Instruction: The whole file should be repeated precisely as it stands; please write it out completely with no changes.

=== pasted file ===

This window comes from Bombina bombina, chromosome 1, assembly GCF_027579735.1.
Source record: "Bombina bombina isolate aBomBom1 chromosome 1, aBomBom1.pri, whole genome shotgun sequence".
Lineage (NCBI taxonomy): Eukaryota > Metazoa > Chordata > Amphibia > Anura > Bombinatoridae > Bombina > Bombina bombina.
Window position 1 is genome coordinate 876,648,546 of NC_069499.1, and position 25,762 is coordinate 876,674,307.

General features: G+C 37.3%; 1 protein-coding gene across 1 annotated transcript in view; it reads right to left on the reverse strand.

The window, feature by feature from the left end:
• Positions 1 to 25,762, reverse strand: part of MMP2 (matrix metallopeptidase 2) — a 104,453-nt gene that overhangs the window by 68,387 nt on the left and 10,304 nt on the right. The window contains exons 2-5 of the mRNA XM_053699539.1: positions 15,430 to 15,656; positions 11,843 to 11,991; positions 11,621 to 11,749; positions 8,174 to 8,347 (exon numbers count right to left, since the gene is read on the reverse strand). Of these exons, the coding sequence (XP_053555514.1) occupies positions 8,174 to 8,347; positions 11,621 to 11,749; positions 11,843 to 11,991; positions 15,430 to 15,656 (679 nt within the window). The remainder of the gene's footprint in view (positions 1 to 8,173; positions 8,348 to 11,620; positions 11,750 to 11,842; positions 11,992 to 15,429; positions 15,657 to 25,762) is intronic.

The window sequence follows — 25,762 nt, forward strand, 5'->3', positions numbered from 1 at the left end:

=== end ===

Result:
This window comes from Bombina bombina, chromosome 1, assembly GCF_027579735.1.
Source record: "Bombina bombina isolate aBomBom1 chromosome 1, aBomBom1.pri, whole genome shotgun sequence".
Lineage (NCBI taxonomy): Eukaryota > Metazoa > Chordata > Amphibia > Anura > Bombinatoridae > Bombina > Bombina bombina.
Window position 1 is genome coordinate 876,648,546 of NC_069499.1, and position 25,762 is coordinate 876,674,307.

General features: G+C 37.3%; 1 protein-coding gene across 1 annotated transcript in view; it reads right to left on the reverse strand.

The window, feature by feature from the left end:
• Positions 1 to 25,762, reverse strand: part of MMP2 (matrix metallopeptidase 2) — a 104,453-nt gene that overhangs the window by 68,387 nt on the left and 10,304 nt on the right. The window contains exons 2-5 of the mRNA XM_053699539.1: positions 15,430 to 15,656; positions 11,843 to 11,991; positions 11,621 to 11,749; positions 8,174 to 8,347 (exon numbers count right to left, since the gene is read on the reverse strand). Of these exons, the coding sequence (XP_053555514.1) occupies positions 8,174 to 8,347; positions 11,621 to 11,749; positions 11,843 to 11,991; positions 15,430 to 15,656 (679 nt within the window). The remainder of the gene's footprint in view (positions 1 to 8,173; positions 8,348 to 11,620; positions 11,750 to 11,842; positions 11,992 to 15,429; positions 15,657 to 25,762) is intronic.

The window sequence follows — 25,762 nt, forward strand, 5'->3', positions numbered from 1 at the left end: